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Author Claude Jasmine dies at the age of 90

Author Claude Jasmine dies at the age of 90

Claude Jasmine passed away at night from Wednesday to Thursday at St. Jerome Hospital, who was suffering from a sore blood and a fall.

He was born on November 10, 1930 in Montreal, in the Villeraie region, whom he lovingly portrayed in a novel that was turned into a television series. No petit buttery, It was broadcast on Radio Canada from 1974 to 1976, then in an autobiographical novel Villerai baby In 2000.

He was also the one who wrote the screenplays for the series. Dominic, It was broadcast on TVA in the late 1970s, and Boogie Woogie 47 as such SubwayProfessionDodo Radio Canada in the early 1980’s.

Jean Broseau and Louise Remy, in the series “Boogie-woogie 47” by Claude Jasmine

Photo: Radio Canada / André Le Cuse

Before working on Radio Canada’s youth programs as a scenography and decorator from 1956, Claude Jasmine began his artistic career as an actor, designer, and bridal for the Roulotte of Paul Buissonneau, founder of Théâtre de Quat ‘Under. This children’s theater crisscrosses Montreal’s parks.

Multiple award winner

In 1958 Claude Jasmine published his first novel, And then everything is silent. After that he wrote The rope around the neckAnd the Ethel and the terrorist Especially, Don’t cry, Germaine. This book was written entirely in Joules – like a disdain for supporters good talk, Which the author has linked to An insecure culture It made an impression upon its publication in 1965.

In all, he has published about fifty books, including the thriller series which starred Inspector Aslin. These detective stories take place in the heart of Montreal’s Outremont district, where the novelist set up his home.

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He has also won numerous literary prizes, including those of Quebec, Paris, France and Canada The Sabliere It appeared in 1979. This novel became the film in the year 1984 MarioWritten by Jean Bowden and starring Francis Reddy.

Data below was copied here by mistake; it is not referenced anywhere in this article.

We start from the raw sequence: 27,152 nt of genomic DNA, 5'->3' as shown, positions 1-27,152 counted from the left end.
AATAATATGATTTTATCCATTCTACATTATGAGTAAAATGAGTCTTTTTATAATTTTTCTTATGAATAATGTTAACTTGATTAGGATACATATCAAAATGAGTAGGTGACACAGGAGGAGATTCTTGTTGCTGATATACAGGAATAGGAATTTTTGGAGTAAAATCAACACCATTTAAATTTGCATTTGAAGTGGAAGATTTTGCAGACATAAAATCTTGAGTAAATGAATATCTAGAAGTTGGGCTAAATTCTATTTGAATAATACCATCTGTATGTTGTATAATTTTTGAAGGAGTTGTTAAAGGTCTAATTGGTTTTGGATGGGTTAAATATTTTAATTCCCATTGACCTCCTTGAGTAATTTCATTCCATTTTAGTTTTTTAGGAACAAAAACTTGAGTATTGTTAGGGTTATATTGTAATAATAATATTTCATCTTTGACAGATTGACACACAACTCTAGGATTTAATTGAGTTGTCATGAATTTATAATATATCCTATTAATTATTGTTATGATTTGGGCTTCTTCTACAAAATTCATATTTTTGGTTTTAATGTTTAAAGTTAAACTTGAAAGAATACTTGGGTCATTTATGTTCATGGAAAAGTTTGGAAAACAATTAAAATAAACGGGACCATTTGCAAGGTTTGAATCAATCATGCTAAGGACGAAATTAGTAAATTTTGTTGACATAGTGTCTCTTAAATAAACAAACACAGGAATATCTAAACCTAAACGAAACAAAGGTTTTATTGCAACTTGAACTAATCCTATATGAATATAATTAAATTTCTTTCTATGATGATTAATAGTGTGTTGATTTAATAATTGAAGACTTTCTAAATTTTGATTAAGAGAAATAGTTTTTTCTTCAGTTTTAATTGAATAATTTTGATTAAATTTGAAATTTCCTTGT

In 2016, he was awarded the prestigious Athanase-David Prize, awarded every year by the Quebec government.

In his acceptance speech, he said the house he grew up in was filled with only two books: The Phone Book and Records of Saint Joseph’s Chapel. He said: I understand that it is not at home that I took the morsels to write. I wanted to tell all the little girls and all the little boys […] Those in a more than humble environment […] There is a way out.

Literary critic Task Thus Louis Cornellier in 2003 summed up the characteristics of this The feisty and populist novelist A sense of neighborhood life, the charm of those around you, the human depth and mystery of each person, the art of storytelling and a firm belief in writing.


During his life, Claude Jasmine was a playwright, potter, actor, critic, watercolor painter, painter and professor of art history, but also a columnist for radio and television.

He also signed with his son Daniel a series of 25 articles in the journal The hurryAnd the Jasmine, father of the sons, an experience he later resumed with his grandson David, in the summer of 1999.

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Claude Jasmine is also distinguished as an argumentative. I, I love chicane, dialogue. I am a man of quarrels. So criticism and controversy I love, Advertise in The Task In 1965.

Pierre Paquette hands over a microphone to a smiling Claude Jasmine.

Claude Jasmine on the microphone of broadcaster Pierre Paquette

Photo: Radio Canada / Jean-Pierre Karsenty

He was a staunch supporter of Quebec independence, and was awarded the Ludger-Duvernay Prize from the Société Saint-Jean-Baptiste de Montréal in 1980 for All done.

Claude Jasmine has retired from Radio Canada since 1985, and posted a blog on his website from 2002 to 2017, mixing his novel pen with a handbook writer.

He was survived by his two sons, Elian and Daniel, who were born out of his union with radio actress Louise Charliebo, who passed away in 1983.